February 24, 2009 11:56:15 pm
Picking holes in the governments ambitious Integrated Child Development Services (ICDS) programme,a report prepared by the Forum for Crèche and Childcare Services (FORCES) maintains that less than half of Delhis children were getting childcare facilities and nutritional supplements promised under the scheme.
Forces is a national network of organisations committed to the care of underprivileged children below the age of six. The report analysed child budget allowances and states that the government has not focussed on the girl child despite several schemes in the context of the declining Child Sex Ratio (CSR).
Social activists are questioning the governments efforts after looking at CSR figures for Delhi. Since the 2001 census (when Delhis CSR stood at a dismal 865 per 1000 boys),the CSR has gone down further especially in the Northwest,West and Southwest where the CSR currently stands at 857,859 and 846,respectively.
The report also established that the government was not channelling enough funds into the childcare programmes. These were the preliminary findings of the report on the status of the young child in the context of UN Child Rights Convention (UNCRC).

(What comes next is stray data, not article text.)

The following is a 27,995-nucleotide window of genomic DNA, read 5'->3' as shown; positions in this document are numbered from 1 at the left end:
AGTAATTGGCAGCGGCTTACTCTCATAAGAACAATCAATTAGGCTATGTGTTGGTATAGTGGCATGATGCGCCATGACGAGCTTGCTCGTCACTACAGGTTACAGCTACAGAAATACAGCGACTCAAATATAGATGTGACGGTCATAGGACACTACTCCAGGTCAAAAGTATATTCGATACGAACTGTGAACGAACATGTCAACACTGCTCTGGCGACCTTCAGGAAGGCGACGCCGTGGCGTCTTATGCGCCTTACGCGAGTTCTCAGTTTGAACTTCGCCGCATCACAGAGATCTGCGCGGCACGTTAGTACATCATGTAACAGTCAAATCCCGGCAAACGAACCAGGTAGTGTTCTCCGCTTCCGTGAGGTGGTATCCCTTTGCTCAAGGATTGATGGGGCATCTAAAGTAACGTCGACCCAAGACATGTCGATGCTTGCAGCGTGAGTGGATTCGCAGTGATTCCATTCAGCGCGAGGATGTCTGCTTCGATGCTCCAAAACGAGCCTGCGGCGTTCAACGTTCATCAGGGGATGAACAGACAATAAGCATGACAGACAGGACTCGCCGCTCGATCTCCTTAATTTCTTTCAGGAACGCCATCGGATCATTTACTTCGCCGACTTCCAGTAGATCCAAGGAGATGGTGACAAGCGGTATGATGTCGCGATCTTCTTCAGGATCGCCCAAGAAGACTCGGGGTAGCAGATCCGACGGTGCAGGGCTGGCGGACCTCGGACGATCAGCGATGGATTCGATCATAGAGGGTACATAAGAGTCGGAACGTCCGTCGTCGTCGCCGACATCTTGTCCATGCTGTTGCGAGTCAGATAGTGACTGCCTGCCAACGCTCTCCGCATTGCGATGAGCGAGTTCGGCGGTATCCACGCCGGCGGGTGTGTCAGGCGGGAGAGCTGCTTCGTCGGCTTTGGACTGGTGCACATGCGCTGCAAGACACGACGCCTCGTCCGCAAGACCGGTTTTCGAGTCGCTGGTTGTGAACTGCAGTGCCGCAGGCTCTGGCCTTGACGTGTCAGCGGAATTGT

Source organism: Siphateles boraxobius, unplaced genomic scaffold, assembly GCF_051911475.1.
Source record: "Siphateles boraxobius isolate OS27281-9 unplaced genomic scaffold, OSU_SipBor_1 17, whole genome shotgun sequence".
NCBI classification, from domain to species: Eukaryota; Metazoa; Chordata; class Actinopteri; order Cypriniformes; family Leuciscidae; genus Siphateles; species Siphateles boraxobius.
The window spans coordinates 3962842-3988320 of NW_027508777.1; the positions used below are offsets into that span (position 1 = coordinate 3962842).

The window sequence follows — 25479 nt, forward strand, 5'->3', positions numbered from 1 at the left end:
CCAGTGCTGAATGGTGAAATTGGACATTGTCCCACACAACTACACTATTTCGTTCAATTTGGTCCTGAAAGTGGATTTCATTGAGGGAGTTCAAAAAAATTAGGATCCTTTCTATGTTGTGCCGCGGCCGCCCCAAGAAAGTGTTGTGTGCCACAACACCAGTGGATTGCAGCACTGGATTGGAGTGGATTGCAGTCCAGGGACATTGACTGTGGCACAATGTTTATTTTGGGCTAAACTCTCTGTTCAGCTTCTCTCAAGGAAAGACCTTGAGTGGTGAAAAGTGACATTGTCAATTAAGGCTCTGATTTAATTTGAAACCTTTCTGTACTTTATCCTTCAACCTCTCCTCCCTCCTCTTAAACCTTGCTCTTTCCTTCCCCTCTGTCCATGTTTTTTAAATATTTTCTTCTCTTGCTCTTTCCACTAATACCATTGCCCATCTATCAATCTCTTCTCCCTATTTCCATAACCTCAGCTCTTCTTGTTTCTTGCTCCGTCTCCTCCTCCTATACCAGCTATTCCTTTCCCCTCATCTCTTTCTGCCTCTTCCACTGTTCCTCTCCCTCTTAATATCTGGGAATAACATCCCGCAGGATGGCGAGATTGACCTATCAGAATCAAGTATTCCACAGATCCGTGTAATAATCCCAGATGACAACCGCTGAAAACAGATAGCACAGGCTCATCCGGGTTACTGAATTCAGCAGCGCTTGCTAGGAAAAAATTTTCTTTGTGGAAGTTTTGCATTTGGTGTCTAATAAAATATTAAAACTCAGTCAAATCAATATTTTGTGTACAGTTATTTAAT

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According to the report,though children constitute 41 per cent of our population,they were only getting 4.9 per cent of the budgetary provisions.
The report states that only 11.1 per cent Delhis urban poor opt for institutionalised delivery and only 35.6 per cent of the urban poor have access to ante-natal support. More worrisome is the fact that only 19.3 per cent of Delhis children were colostrum-fed and exclusive breast feeding stood at 34 per cent among new mothers.
These statistics are appalling considering that we are getting further away from achieving the Millennium Development Goals. Only 35 per cent of children in Delhi are covered under the ICDS scheme,leaving out a bulk of the population. This is the major reason why the state government has not been able to bring down anaemia,undernourishment or the infant mortality rate, said Razia Ismail,veteran journalist and social activist associated with the India Alliance for Child Rights.
According to the report,little has changed for children living in Delhi between Phase II conducted in 1998-99 and Phase III in 2005-2006 of the National Family Health Survey (NFHS). The number of children with stunted growth now stands at 35.4 per cent while it was 36.8 per cent during phase II of NFHS. Thirty-four per cent of Delhis children were underweight in 1998-99 while now 33.1 per cent are underweight.
The Delhi District Level Household Survey indicates that only 23.5 per cent children of the urban poor are immunised as against the figure of 63.2 quoted by the government NFHS III. There is a difference in government figures and it is alarming why no urgency is being shown to address these issues. The government is giving out figures that are far from reality. There is an urgent need to focus on the urban poor and the health and childcare services available to them, said Savitri Ray from FORCES.
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